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Booster Seats Are Not One-Size-Fits-All
Parents Must Find the Right Fit for Their Child
Press Release: October 2, 2008
Booster seats are a proven way to help keep kids safe in vehicles. Children who are restrained in booster seats are 59 percent less likely to be injured during a crash than those using seat belts alone. But a report released by the Insurance Institute for Highway Safety has questioned if certain booster seats provide children with a better fit than others.
“Kids come in all shapes and sizes, and not all boosters will fit all children the same way,” said Christi Fisher, Safe Kids Utah Coordinator and a health educator with the Utah Department of Health Violence and Injury Prevention Program (VIPP). “Parents and caregivers shouldn’t panic about the results of this study. They should continue to use booster seats for their children on every ride.”
All of the booster seats tested met the government standard in crash tests. But booster seats are not designed to be one-size-fits-all. The different variations in boosters allow parents to find the right fit for each child.
“Safety belts are designed for adults and many children are too small to get a proper fit without using a booster seat,” said Janet Brooks, Child Advocate at Primary Children’s Medical Center and Vice President of Safe Kids Utah. “Booster seats can save lives. And in Utah, it’s the law for every child under the age of 8, or less than 4 feet 9 inches tall and less than 80 pounds, to be restrained in a safety seat.”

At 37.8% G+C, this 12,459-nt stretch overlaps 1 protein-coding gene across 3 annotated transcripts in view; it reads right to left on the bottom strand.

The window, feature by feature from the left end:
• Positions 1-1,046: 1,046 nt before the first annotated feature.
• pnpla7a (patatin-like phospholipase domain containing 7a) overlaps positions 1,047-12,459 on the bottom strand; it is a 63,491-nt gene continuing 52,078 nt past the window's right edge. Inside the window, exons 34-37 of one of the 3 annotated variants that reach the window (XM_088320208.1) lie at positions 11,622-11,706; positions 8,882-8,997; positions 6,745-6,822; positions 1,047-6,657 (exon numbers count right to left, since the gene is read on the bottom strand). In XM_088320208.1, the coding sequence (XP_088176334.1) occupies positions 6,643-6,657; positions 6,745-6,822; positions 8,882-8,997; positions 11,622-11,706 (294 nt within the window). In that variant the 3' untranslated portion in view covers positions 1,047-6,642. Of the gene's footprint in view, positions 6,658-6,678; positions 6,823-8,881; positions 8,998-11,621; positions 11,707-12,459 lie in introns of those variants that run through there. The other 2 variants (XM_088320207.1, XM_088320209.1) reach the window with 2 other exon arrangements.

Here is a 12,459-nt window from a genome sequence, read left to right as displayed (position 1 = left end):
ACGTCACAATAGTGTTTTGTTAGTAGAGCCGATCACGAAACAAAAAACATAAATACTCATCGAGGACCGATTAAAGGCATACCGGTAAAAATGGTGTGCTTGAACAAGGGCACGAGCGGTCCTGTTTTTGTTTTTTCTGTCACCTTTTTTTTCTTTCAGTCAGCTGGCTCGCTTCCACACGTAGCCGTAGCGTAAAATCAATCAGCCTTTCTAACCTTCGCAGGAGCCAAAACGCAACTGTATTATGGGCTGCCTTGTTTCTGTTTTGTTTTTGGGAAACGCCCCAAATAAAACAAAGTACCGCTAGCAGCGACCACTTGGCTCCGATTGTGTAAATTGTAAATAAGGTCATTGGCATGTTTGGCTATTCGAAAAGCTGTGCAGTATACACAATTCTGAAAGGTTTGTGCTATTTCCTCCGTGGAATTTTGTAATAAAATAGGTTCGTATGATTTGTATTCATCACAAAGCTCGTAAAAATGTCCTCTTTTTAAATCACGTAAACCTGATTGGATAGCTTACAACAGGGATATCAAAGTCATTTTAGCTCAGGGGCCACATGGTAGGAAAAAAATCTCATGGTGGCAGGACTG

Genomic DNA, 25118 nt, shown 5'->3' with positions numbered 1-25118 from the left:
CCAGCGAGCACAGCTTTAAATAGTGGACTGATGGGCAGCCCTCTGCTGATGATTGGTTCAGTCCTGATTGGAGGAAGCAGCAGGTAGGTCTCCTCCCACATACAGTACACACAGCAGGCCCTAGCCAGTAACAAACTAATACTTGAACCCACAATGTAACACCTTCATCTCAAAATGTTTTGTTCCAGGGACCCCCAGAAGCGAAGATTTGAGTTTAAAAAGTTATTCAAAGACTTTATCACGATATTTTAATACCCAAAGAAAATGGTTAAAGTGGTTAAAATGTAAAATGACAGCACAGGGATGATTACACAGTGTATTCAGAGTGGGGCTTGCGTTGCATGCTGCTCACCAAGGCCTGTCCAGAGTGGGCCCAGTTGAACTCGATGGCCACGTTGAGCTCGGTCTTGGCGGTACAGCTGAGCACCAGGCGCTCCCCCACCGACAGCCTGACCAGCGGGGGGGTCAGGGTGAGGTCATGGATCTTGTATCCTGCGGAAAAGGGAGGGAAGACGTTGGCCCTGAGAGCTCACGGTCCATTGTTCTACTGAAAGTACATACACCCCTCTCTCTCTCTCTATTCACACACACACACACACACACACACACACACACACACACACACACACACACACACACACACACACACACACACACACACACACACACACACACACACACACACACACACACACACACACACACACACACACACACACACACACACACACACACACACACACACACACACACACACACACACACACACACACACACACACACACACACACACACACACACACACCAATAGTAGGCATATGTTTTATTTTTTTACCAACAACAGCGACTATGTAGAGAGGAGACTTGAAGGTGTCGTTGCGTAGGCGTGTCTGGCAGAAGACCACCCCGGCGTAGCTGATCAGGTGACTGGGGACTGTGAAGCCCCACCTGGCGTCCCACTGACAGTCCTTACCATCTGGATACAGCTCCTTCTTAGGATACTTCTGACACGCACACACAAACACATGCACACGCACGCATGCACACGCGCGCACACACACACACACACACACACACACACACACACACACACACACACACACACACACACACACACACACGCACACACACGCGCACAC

Parents can follow four simple steps to make sure their child's booster fits the correct way:
- Place your child on the booster seat and fasten the lap and shoulder seat belts around the child.
- Use the seat belt guides on the booster seat for the lap and shoulder belts.
- Check to be sure the lap belt rests on the top of the thighs or low on the hips.
- Check to be sure the shoulder belt is positioned on the bony shoulder, not the neck or face. Never place the shoulder belt under the arm or behind the back.
If the shoulder belt and lap belt are on the child as stated above, the booster seat will work as designed to protect your child in a crash. If not, try another brand until you find the one that fits your child.
“Fortunately, there are a lot of safe booster seats to choose from. It’s not about buying the most expensive booster seat – it’s about making sure you get the right fit for your child and car,” said Fisher.
Parents and caregivers can get a free car seat inspection by contacting their local health department or Safe Kids coalition. A list of inspection sites is also available by calling 801-662-CARS (2277) or online at http://www.seatcheck.org/
For more information about Utah’s booster seat law or child passenger safety, visit http://health.utah.gov/vipp or http://www.utahsafekids.org